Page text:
Contrary to it, ‘unreporting’ of cases meant state’s inability to test or trace the positive cases due to various underlying cases such as asymptomatic nature of the infected persons, lack of infrastructure, etc.
Continuing, the professor further explaining the details pertaining to the survey that was carried out by his team, he said though his team had not done any survey, their results to arrive at the above outcome on ‘unreporting’ of the case was purely based on a mathematical model run on publicly available data.
“Although the model has been predicting the trajectory for the pandemic very well for past 3-4 months, it is still only a model,” he added.
The professor had also said that one aspect of their model has also been verified and its conclusions for pandemic trajectory have been confirmed by actual progression in the cases.
For those interested, we have not done any survey for our results. They are purely based on a mathematical model run on publicly available data. Although the model has been predicting the trajectory for the pandemic very well for past 3-4 months, it is still only a model. 5/n— Manindra Agrawal (@agrawalmanindra) December 16, 2020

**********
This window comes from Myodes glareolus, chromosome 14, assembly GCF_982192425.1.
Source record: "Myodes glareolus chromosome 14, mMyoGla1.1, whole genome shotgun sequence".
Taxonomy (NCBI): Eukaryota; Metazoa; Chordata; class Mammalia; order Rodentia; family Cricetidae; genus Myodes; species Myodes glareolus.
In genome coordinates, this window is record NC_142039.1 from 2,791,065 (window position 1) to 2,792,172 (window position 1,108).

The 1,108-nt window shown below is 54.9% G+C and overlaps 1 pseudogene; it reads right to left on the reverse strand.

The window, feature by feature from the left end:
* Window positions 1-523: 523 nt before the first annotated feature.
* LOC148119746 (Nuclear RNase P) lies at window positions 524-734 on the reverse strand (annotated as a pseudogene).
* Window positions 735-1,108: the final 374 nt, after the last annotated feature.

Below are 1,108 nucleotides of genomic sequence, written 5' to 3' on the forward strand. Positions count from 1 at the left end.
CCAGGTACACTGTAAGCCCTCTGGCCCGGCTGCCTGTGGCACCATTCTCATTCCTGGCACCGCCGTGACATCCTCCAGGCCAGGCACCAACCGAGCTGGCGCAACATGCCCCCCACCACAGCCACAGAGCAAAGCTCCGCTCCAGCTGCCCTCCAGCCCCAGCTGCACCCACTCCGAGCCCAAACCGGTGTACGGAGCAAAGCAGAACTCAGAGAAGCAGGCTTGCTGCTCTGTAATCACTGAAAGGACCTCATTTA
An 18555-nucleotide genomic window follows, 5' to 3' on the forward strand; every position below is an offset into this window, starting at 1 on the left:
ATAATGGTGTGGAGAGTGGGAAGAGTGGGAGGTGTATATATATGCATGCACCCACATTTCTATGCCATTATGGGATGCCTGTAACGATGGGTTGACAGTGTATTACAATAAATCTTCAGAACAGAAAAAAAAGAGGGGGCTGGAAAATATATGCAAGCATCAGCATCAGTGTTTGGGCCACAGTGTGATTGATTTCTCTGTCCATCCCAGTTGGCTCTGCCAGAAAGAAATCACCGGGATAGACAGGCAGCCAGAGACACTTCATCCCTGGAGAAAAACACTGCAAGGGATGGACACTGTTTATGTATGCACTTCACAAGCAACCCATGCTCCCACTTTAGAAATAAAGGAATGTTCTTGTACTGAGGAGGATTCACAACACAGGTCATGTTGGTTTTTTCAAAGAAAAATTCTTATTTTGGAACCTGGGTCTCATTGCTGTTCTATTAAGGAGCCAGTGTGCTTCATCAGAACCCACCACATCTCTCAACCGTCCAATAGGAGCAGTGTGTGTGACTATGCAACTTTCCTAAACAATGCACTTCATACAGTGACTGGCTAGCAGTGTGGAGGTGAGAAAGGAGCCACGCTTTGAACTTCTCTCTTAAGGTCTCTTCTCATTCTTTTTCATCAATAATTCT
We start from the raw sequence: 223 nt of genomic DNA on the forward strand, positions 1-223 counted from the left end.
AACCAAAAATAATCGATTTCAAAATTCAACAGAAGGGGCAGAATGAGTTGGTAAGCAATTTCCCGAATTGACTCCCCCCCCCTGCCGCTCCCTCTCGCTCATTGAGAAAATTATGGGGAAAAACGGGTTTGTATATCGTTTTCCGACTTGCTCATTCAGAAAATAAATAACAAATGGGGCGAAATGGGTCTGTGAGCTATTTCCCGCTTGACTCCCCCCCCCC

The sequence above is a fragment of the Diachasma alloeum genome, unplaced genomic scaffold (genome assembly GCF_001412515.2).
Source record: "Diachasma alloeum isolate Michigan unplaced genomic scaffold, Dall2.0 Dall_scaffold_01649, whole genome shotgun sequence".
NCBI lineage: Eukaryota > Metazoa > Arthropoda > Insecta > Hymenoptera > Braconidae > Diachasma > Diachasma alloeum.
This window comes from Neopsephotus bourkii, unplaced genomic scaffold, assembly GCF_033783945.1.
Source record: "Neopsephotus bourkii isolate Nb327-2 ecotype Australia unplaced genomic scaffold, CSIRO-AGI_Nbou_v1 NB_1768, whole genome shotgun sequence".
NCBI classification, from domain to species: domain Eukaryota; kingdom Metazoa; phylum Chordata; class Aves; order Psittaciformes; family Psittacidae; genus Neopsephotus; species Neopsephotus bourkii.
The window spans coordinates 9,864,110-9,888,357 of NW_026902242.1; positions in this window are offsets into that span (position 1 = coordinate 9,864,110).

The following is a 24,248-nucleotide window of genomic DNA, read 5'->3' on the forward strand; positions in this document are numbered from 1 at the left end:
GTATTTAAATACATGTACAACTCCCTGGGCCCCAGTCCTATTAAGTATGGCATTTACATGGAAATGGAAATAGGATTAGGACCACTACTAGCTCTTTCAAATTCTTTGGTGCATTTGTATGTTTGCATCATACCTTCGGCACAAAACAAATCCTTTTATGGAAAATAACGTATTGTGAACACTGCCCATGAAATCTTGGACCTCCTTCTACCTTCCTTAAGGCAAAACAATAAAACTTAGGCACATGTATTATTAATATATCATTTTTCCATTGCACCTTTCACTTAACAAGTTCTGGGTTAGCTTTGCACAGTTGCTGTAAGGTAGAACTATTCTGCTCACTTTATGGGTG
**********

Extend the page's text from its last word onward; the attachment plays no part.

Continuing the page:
Essentially, Prof. Agarwal accused The Print of misinterpreting by giving a spin to his original observation to imply that India had deliberately ‘missed’ reporting cases. However, Prof Agarwal, speaking to the Print had only insisted that the cases could have gone unreported due to various factors.
Print brazens it out, defends misreporting of observation
After the professor pointed out the Print’s dishonesty in reporting his exact observation and its attempts to misreport to suit its narrative, the Print tweeted a clarification on Thursday defending its report. In its tweet, thanking the Professor for his ‘feedback’, the Print went on to brazen it out by saying that their report had made a distinction between ‘reported cases’ and ‘undiagnosed infections’.